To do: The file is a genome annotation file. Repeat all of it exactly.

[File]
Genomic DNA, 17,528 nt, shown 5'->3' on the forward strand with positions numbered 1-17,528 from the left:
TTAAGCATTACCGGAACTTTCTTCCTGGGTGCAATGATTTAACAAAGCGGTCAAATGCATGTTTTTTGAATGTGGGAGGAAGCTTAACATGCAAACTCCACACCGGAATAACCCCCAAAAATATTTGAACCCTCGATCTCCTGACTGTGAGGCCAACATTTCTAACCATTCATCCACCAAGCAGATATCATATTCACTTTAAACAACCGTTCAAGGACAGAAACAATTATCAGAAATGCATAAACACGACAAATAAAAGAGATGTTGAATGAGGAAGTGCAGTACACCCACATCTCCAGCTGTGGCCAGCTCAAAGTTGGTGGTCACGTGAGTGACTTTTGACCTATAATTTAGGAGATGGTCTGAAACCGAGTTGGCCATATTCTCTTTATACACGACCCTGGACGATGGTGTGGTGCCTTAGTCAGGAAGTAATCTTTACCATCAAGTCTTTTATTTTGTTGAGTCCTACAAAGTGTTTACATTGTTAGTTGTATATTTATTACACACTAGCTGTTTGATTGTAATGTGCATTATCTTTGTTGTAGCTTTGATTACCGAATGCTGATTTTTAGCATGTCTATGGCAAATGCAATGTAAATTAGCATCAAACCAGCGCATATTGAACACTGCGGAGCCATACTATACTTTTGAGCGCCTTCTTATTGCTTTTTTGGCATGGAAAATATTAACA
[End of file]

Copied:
Genomic DNA, 17,528 nt, shown 5'->3' on the forward strand with positions numbered 1-17,528 from the left:
TTAAGCATTACCGGAACTTTCTTCCTGGGTGCAATGATTTAACAAAGCGGTCAAATGCATGTTTTTTGAATGTGGGAGGAAGCTTAACATGCAAACTCCACACCGGAATAACCCCCAAAAATATTTGAACCCTCGATCTCCTGACTGTGAGGCCAACATTTCTAACCATTCATCCACCAAGCAGATATCATATTCACTTTAAACAACCGTTCAAGGACAGAAACAATTATCAGAAATGCATAAACACGACAAATAAAAGAGATGTTGAATGAGGAAGTGCAGTACACCCACATCTCCAGCTGTGGCCAGCTCAAAGTTGGTGGTCACGTGAGTGACTTTTGACCTATAATTTAGGAGATGGTCTGAAACCGAGTTGGCCATATTCTCTTTATACACGACCCTGGACGATGGTGTGGTGCCTTAGTCAGGAAGTAATCTTTACCATCAAGTCTTTTATTTTGTTGAGTCCTACAAAGTGTTTACATTGTTAGTTGTATATTTATTACACACTAGCTGTTTGATTGTAATGTGCATTATCTTTGTTGTAGCTTTGATTACCGAATGCTGATTTTTAGCATGTCTATGGCAAATGCAATGTAAATTAGCATCAAACCAGCGCATATTGAACACTGCGGAGCCATACTATACTTTTGAGCGCCTTCTTATTGCTTTTTTGGCATGGAAAATATTAACA